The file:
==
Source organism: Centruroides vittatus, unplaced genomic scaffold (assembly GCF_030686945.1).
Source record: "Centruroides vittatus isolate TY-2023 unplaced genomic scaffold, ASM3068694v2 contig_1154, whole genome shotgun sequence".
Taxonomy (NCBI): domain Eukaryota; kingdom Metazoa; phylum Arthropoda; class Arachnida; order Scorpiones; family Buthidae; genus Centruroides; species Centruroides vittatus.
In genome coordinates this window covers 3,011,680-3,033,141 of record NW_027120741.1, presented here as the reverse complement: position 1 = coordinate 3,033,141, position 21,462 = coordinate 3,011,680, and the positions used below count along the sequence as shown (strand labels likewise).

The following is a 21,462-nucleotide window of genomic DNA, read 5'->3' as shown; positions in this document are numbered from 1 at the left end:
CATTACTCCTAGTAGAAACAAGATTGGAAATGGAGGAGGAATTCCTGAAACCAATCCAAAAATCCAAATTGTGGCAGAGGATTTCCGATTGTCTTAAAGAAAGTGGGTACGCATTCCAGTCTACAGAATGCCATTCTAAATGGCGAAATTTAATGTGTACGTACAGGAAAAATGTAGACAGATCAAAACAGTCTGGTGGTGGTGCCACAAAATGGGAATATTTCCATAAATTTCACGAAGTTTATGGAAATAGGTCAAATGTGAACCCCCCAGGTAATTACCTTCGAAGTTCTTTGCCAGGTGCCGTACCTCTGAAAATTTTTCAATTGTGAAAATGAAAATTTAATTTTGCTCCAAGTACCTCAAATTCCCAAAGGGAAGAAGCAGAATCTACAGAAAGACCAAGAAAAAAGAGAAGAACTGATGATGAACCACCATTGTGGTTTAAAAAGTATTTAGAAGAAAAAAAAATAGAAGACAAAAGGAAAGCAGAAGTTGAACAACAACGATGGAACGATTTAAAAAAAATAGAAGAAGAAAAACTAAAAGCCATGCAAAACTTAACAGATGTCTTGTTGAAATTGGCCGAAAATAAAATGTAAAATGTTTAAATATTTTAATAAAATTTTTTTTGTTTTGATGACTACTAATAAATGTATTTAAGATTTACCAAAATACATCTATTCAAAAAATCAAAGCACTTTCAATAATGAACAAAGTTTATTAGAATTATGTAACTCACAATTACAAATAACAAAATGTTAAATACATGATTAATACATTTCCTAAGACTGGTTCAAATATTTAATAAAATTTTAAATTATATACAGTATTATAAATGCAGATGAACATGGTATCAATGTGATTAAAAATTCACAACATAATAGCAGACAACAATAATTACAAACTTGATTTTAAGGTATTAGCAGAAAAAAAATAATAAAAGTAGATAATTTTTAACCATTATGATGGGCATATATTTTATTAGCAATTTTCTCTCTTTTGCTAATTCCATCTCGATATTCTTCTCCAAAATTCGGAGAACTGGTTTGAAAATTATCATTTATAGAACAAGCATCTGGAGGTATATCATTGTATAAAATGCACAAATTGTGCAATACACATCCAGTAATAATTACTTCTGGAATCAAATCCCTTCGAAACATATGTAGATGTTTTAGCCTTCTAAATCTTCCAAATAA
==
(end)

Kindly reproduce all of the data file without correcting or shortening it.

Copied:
Source organism: Centruroides vittatus, unplaced genomic scaffold (assembly GCF_030686945.1).
Source record: "Centruroides vittatus isolate TY-2023 unplaced genomic scaffold, ASM3068694v2 contig_1154, whole genome shotgun sequence".
Taxonomy (NCBI): domain Eukaryota; kingdom Metazoa; phylum Arthropoda; class Arachnida; order Scorpiones; family Buthidae; genus Centruroides; species Centruroides vittatus.
In genome coordinates this window covers 3,011,680-3,033,141 of record NW_027120741.1, presented here as the reverse complement: position 1 = coordinate 3,033,141, position 21,462 = coordinate 3,011,680, and the positions used below count along the sequence as shown (strand labels likewise).

The following is a 21,462-nucleotide window of genomic DNA, read 5'->3' as shown; positions in this document are numbered from 1 at the left end:
CATTACTCCTAGTAGAAACAAGATTGGAAATGGAGGAGGAATTCCTGAAACCAATCCAAAAATCCAAATTGTGGCAGAGGATTTCCGATTGTCTTAAAGAAAGTGGGTACGCATTCCAGTCTACAGAATGCCATTCTAAATGGCGAAATTTAATGTGTACGTACAGGAAAAATGTAGACAGATCAAAACAGTCTGGTGGTGGTGCCACAAAATGGGAATATTTCCATAAATTTCACGAAGTTTATGGAAATAGGTCAAATGTGAACCCCCCAGGTAATTACCTTCGAAGTTCTTTGCCAGGTGCCGTACCTCTGAAAATTTTTCAATTGTGAAAATGAAAATTTAATTTTGCTCCAAGTACCTCAAATTCCCAAAGGGAAGAAGCAGAATCTACAGAAAGACCAAGAAAAAAGAGAAGAACTGATGATGAACCACCATTGTGGTTTAAAAAGTATTTAGAAGAAAAAAAAATAGAAGACAAAAGGAAAGCAGAAGTTGAACAACAACGATGGAACGATTTAAAAAAAATAGAAGAAGAAAAACTAAAAGCCATGCAAAACTTAACAGATGTCTTGTTGAAATTGGCCGAAAATAAAATGTAAAATGTTTAAATATTTTAATAAAATTTTTTTTGTTTTGATGACTACTAATAAATGTATTTAAGATTTACCAAAATACATCTATTCAAAAAATCAAAGCACTTTCAATAATGAACAAAGTTTATTAGAATTATGTAACTCACAATTACAAATAACAAAATGTTAAATACATGATTAATACATTTCCTAAGACTGGTTCAAATATTTAATAAAATTTTAAATTATATACAGTATTATAAATGCAGATGAACATGGTATCAATGTGATTAAAAATTCACAACATAATAGCAGACAACAATAATTACAAACTTGATTTTAAGGTATTAGCAGAAAAAAAATAATAAAAGTAGATAATTTTTAACCATTATGATGGGCATATATTTTATTAGCAATTTTCTCTCTTTTGCTAATTCCATCTCGATATTCTTCTCCAAAATTCGGAGAACTGGTTTGAAAATTATCATTTATAGAACAAGCATCTGGAGGTATATCATTGTATAAAATGCACAAATTGTGCAATACACATCCAGTAATAATTACTTCTGGAATCAAATCCCTTCGAAACATATGTAGATGTTTTAGCCTTCTAAATCTTCCAAATAA